Ford Fiesta Fantasy

Ford Fiesta Fantasy, a prototype with various bodies for the United States

Beyond having a commercial life on the North American continent, the first generation Ford Fiesta had a prototype with interchangeable body elements that multiplied the uses that this car could have.

At the beginning of the decade of In the seventies the world saw a new type of automobile appear on the market; the superminis. These cars were compact cars that employed the front-engine, front-wheel drive configuration that the British Mini had popularized in 1959, and some of the most iconic models to follow this formula were the Fiat 127 and Renault 5. 

In 1976, Ford introduces the Fiesta, a three-door compact that was launched to compete in this lucrative segment. The fever for cars of this type had also moved to the United States, a country that was looking for low-consumption vehicles. while trying to cope with the devastating oil crisis that turned American industry upside down.

American version of the Ford Fiesta.
American version of the Ford Fiesta.

In this market, utility vehicles such as the Honda Civic, Volkswagen Rabbit and even the aforementioned Renault 5, which received the name Renault LeCar in America, were already being marketed in large numbers. Ford then decided to sell the Fiesta in the US market and began marketing units manufactured in Germany for the 1978 season., with the first cars arriving in the fall of 1977. 


Ford had already experimented with the idea of ​​a model with interchangeable body parts that would allow the car to be transformed depending on the situation, a quite ingenious and novel concept. In 1976 they presented the Ford Prima, a curious prototype that could become a three-door hatchback, a pickup truck or a small station wagon.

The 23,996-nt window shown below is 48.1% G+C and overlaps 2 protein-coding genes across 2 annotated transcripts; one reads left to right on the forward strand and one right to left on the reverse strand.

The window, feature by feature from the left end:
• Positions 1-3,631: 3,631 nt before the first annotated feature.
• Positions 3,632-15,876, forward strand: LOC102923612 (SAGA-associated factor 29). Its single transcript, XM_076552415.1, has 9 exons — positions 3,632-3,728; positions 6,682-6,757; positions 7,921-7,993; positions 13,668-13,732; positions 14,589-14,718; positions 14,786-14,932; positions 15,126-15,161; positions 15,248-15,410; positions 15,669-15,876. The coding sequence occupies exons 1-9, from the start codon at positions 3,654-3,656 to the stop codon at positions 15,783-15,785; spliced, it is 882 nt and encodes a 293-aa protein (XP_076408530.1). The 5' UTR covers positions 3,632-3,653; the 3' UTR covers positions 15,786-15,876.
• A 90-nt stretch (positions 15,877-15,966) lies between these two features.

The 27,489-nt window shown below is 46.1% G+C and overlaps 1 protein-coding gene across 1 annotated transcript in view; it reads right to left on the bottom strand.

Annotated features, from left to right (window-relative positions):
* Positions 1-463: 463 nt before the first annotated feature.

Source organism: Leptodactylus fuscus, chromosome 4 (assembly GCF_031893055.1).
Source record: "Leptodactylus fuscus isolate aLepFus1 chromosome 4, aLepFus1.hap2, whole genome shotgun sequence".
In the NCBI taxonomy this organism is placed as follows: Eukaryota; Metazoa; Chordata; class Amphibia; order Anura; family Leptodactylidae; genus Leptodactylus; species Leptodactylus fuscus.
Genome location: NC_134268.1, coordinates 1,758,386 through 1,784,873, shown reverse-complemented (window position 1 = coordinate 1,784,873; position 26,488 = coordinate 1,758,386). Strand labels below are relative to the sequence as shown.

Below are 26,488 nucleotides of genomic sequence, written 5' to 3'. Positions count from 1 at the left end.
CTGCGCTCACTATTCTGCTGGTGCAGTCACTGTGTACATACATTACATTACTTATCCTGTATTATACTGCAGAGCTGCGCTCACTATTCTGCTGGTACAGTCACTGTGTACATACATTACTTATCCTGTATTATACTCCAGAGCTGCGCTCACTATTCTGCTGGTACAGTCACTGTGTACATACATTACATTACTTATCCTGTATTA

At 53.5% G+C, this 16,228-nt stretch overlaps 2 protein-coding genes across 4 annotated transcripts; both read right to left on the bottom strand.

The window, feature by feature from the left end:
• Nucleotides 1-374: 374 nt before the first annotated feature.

Shortly after the Ford Fiesta began to be sold in America, after making the necessary modifications to comply with United States safety regulations that included larger bumpers and round headlights, The brand decided to present a prototype similar in concept to the Ford Prima, but based on this small compact. 

The resulting vehicle was named Ford Fiesta Fantasy, and could be converted into all the bodies of the aforementioned Prima, adding the attractive configuration as a convertible.. The Fiesta had been well received by the public, but its sales volume was insignificant compared to other alternatives in the same segment. Lewis Veraldi, who at that time was the brand's head of development, even said about the prototype that its production was viable and that it would generate interest in affordable, economical and versatile cars.

“By swapping out easy-to-install modules in the rear section of the vehicle, the Fantasy could be converted from a two-seat station wagon to a two-seat sports coupe, a 2+2 hardtop convertible, a 2+2 softtop or a station wagon. for 4 passengers” 

Finally, The project did not get the green light, and in 1981 the Ford Fiesta would be replaced in the United States by the new Escort. a car that the brand had developed with a global sales approach in mind. It could be said that nothing remained of this interesting idea, but at the end of the eighties Nissan launched the EXA which had interchangeable body parts, while Mercedes-Benz presented the VRC prototypes of a very similar conception in the late 1990s.

Images: Ford, Nissan, Mercedes-Benz 

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Written by Javillac

This thing about cars comes to one since childhood. When other kids preferred the bicycle or the ball, I kept the toy cars.
I still remember as if it were yesterday a day when a black 1500 overtook us on the A2, or the first time I saw a Citroën DS parked on the street, I have always liked chrome bumpers.

In general, I like things from before the time I was born (some say I'm reincarnated), and at the top of that list are cars, which, together with music, make the ideal combination for a perfect time: driving and a soundtrack according to the corresponding car.

As for cars, I like classics of any nationality and era, but my weakness is American cars from the 50s, with their exaggerated shapes and dimensions, which is why many people know me as "Javillac".

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